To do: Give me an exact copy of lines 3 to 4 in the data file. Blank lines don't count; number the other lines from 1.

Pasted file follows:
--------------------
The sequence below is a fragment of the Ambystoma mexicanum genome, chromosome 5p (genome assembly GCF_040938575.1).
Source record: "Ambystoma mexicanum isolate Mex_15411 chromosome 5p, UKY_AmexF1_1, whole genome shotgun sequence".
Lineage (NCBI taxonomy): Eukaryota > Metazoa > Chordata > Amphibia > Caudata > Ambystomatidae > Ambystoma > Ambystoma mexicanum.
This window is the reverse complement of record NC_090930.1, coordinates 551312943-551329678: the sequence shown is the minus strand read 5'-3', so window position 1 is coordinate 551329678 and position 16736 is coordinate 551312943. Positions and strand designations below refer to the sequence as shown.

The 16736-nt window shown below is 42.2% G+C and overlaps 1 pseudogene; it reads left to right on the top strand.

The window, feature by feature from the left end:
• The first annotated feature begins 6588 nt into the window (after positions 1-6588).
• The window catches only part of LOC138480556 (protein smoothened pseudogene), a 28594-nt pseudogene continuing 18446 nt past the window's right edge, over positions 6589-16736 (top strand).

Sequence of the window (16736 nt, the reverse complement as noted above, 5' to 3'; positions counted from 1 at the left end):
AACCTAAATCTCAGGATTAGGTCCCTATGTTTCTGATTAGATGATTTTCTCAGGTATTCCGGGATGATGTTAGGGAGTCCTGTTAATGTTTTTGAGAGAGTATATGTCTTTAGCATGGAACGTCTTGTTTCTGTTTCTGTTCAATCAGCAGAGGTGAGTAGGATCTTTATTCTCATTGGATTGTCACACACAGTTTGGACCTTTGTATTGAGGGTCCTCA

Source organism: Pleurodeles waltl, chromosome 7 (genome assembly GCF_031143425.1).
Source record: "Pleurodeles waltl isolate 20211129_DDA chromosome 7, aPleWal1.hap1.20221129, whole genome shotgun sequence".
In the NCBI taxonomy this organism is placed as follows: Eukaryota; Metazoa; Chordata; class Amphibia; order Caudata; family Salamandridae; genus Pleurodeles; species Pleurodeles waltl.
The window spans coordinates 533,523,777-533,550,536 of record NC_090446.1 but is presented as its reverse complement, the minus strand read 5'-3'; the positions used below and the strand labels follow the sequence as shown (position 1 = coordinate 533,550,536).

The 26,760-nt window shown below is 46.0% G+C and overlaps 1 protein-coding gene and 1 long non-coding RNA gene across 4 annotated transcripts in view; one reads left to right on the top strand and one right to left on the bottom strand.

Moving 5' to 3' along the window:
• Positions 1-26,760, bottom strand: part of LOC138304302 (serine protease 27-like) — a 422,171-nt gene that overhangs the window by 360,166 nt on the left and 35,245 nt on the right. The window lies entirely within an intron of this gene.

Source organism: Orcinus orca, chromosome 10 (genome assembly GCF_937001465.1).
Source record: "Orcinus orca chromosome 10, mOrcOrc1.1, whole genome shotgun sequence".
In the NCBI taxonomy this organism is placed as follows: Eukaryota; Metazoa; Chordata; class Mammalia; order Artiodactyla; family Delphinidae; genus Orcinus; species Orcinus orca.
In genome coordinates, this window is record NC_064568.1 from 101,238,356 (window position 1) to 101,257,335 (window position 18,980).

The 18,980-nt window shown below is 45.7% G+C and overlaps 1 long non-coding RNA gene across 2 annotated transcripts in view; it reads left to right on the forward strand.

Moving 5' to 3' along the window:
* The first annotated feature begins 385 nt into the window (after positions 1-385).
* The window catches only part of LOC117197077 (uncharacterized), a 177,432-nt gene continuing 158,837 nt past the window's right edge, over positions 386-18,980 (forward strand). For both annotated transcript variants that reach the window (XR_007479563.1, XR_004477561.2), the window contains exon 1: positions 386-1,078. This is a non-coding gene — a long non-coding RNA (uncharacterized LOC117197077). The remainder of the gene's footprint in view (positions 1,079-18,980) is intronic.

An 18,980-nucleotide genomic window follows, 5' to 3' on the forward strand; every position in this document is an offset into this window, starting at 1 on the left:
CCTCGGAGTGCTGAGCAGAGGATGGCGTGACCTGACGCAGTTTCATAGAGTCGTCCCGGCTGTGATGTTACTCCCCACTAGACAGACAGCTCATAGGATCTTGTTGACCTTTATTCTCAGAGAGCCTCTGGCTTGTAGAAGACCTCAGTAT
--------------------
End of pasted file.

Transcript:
Lineage (NCBI taxonomy): Eukaryota > Metazoa > Chordata > Amphibia > Caudata > Ambystomatidae > Ambystoma > Ambystoma mexicanum.
This window is the reverse complement of record NC_090930.1, coordinates 551312943-551329678: the sequence shown is the minus strand read 5'-3', so window position 1 is coordinate 551329678 and position 16736 is coordinate 551312943. Positions and strand designations below refer to the sequence as shown.